In 2005 I was in charge of software development for a web shop. Our client wanted to improve time to marked for new features, and has therefore requested to develop several features in parallel. Well, this was a web site based on the ASP.NET technology, and I wasn’t enlightened enough at that time to break it up into smaller vertical modules, so that the whole thing was consisting from several horizontal modules (layers), and all of them had to be updated for each new feature. Each module compiled into one dll file. Therefore, the only way to develop AND release several features in parallel was using branches.
Now, branching was very easy and straightforward with the version control system we were using. Just like about any other VCS in the world. The problem was that branching always implies merging. And everybody knows, merging is a hell on earth. And just like that, I went to the client and explained that his request would put us in the hell, and so development from hell will cost him more money. Fortunately, he abandoned this idea.
This approach to merging I’ve managed to retain up until 2011. In 2011, we’ve started using git. At that time, I was working together with a colleague (hi Martin!) on a C source base, and we didn’t have the notion of code ownership, and often even haven’t decided upfront who is working on what part. As a result, we’ve got to merge quite often, and it was surprising for me to learn this:
If you know how to merge, it is not harder than, say, debugging or refactoring. And neither it is more risky.
Let’s discuss first, how the subjective impression of merging being hell would be typically created.
When a software developer compiles and runs an app, he naturally expects bugs to appear. And when they indeed manifest themselves, he is thinking “oh well, no miracle this time either, ok, let’s see” and routinely launches a debugger. He’s in a working context, and his brain is in active thinking mode.
When a software developer performs a refactoring, it is somewhat similar. His code stinks, so he goes grab some more coffee, scratches his head, draws some new architectures on a piece of paper, and then launches his favorite refactoring tool. Still, working mode, nothing fancy.
Now, think about your very first merge experience. Mine was like this: I was done with a task, and wanted to commit it to repository. And then, the VCS has shown me this “you have to merge first” notice. Now that was unfair. That was a punch below the line. My brain was already in the power saving mode. I was already thinking about a little pause. I was almost done, dammit! I was almost done, VCS, and now you’re fucking telling me I’m far from being done!?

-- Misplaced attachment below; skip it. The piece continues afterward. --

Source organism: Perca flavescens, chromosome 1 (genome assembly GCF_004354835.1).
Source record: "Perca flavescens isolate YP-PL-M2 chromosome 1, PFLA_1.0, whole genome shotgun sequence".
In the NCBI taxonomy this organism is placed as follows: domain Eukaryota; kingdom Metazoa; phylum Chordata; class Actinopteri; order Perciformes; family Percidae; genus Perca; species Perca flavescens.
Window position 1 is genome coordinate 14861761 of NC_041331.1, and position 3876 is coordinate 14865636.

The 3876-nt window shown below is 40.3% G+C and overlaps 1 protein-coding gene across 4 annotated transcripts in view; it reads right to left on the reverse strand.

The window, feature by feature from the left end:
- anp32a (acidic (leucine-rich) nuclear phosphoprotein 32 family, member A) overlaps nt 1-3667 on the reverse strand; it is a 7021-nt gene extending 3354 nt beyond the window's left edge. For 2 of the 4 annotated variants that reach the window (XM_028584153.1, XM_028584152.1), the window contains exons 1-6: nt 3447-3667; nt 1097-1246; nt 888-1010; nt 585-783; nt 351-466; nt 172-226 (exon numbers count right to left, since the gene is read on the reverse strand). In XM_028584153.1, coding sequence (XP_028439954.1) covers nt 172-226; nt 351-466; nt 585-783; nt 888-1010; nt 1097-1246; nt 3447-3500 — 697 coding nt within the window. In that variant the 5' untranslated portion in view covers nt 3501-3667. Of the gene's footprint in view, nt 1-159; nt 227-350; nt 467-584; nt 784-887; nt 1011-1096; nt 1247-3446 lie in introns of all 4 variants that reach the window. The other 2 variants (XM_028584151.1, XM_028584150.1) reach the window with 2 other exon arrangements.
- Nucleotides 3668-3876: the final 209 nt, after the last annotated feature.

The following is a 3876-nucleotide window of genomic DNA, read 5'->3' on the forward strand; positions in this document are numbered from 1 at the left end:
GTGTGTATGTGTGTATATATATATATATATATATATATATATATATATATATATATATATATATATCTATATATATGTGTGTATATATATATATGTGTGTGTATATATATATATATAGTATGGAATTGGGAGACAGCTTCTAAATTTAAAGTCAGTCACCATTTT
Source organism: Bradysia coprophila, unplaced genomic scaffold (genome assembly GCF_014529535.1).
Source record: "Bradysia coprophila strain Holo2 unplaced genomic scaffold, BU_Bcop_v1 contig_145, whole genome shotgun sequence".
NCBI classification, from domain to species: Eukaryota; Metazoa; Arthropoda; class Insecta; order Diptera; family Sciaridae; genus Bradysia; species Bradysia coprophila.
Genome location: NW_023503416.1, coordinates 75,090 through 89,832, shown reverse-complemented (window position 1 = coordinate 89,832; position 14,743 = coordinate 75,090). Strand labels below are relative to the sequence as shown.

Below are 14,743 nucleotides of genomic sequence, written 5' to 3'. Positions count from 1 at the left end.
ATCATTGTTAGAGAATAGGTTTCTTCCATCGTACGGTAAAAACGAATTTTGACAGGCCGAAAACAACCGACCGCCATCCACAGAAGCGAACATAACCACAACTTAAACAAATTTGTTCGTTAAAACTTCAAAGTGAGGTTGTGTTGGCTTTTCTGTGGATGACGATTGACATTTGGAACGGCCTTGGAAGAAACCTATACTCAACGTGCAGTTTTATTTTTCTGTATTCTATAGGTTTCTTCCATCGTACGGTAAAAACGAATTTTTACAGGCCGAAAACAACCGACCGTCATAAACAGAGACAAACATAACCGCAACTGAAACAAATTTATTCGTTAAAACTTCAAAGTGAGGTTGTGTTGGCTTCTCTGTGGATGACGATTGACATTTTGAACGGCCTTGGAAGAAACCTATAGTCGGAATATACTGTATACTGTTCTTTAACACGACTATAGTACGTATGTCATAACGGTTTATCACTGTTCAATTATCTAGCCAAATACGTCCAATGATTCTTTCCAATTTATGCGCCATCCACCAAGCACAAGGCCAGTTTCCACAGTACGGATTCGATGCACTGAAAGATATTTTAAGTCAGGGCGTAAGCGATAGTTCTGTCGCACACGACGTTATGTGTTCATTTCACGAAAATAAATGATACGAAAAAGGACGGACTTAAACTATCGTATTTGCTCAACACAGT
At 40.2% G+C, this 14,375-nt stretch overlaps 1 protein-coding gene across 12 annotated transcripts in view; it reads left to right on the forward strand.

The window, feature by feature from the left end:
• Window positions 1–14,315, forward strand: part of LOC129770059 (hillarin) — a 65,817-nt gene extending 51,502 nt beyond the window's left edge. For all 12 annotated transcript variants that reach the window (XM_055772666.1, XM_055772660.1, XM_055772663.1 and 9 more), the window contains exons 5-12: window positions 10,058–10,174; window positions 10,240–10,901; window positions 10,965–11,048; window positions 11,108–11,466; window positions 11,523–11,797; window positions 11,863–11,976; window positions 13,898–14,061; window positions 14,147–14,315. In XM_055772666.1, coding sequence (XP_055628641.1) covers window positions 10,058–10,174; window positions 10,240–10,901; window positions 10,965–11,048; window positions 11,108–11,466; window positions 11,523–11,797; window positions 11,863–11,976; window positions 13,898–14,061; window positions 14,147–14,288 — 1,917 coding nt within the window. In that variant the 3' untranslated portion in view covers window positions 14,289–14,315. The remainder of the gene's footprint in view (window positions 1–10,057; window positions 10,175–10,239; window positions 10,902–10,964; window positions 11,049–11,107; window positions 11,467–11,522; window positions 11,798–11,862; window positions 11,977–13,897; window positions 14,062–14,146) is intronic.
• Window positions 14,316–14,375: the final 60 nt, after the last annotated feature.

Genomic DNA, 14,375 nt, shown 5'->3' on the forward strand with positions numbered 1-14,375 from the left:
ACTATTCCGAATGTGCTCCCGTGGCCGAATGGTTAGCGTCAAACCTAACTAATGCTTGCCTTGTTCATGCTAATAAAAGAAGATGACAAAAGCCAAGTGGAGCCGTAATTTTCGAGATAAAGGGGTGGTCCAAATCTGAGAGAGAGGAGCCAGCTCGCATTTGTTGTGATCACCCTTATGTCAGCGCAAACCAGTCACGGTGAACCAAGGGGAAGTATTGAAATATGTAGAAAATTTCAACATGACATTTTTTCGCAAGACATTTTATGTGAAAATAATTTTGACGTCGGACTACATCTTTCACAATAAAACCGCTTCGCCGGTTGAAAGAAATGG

Hesitantly, I took a brief first look at the 3-way merge tool. It looked scary, and promised several hours of intensive thinking just to learn it and to understand how it works. So that I’ve discarded the server changes, overwritten them with my local changes, and commited the merge. What I didn’t know, is that this another change made by some other person was very important. And they already have reported to the top management that this change was ready and could be rolled out in the next release. My lazy merging has effectively reverted this change.
Ouch! That hurt.
Now, remember reflexes, and the Pavlov dogs? If something hurts, we tend to avoid it, or at least do it not very frequently. The perfect trap is closed, and the merge wins. The 3-way merging tool goes back into oblivion with his secrets remaining unexplored, and re-appears only in software developer’s nightmares.
But let’s look at the merging objectively. It consists from reading and understanding source code, and editing source code — mostly by applying ready patches, which is today in the times of StackOverflow and Google Oriented Development not very different from writing new code, or performing just about any other software development activity.
Is the only reason why merging is harder and riskier, because we’re not doing it often enough?
The often we merge, the better we learn how to do it. And more training makes just about anything easier to do. But it is not only about training and knowing how to use the 3-way merge tool. Especially in the merging case, doing it more often has additional two game-changing implications: you’re reducing the merge scope, and you start using tools that are better suitable for merge.
In the next blog post, I’ll share what I have learned about merging techniques.